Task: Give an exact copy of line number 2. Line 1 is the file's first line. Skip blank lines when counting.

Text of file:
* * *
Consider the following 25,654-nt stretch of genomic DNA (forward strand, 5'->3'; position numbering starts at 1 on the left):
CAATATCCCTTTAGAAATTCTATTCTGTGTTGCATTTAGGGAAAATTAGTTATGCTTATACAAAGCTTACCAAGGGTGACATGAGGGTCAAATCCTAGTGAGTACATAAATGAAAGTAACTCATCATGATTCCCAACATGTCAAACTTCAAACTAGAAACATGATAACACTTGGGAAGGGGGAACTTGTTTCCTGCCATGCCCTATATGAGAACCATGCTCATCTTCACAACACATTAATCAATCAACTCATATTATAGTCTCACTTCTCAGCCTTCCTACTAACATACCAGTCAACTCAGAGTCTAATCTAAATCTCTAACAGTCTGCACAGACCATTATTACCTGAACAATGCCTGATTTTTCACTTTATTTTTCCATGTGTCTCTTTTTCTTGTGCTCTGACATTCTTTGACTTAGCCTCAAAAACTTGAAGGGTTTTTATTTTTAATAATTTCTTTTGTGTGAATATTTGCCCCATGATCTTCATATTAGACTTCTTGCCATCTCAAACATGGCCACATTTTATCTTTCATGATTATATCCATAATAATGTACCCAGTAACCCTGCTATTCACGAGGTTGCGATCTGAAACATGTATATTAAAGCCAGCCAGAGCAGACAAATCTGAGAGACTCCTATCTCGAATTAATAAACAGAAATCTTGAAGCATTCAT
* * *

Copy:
CAATATCCCTTTAGAAATTCTATTCTGTGTTGCATTTAGGGAAAATTAGTTATGCTTATACAAAGCTTACCAAGGGTGACATGAGGGTCAAATCCTAGTGAGTACATAAATGAAAGTAACTCATCATGATTCCCAACATGTCAAACTTCAAACTAGAAACATGATAACACTTGGGAAGGGGGAACTTGTTTCCTGCCATGCCCTATATGAGAACCATGCTCATCTTCACAACACATTAATCAATCAACTCATATTATAGTCTCACTTCTCAGCCTTCCTACTAACATACCAGTCAACTCAGAGTCTAATCTAAATCTCTAACAGTCTGCACAGACCATTATTACCTGAACAATGCCTGATTTTTCACTTTATTTTTCCATGTGTCTCTTTTTCTTGTGCTCTGACATTCTTTGACTTAGCCTCAAAAACTTGAAGGGTTTTTATTTTTAATAATTTCTTTTGTGTGAATATTTGCCCCATGATCTTCATATTAGACTTCTTGCCATCTCAAACATGGCCACATTTTATCTTTCATGATTATATCCATAATAATGTACCCAGTAACCCTGCTATTCACGAGGTTGCGATCTGAAACATGTATATTAAAGCCAGCCAGAGCAGACAAATCTGAGAGACTCCTATCTCGAATTAATAAACAGAAATCTTGAAGCATTCAT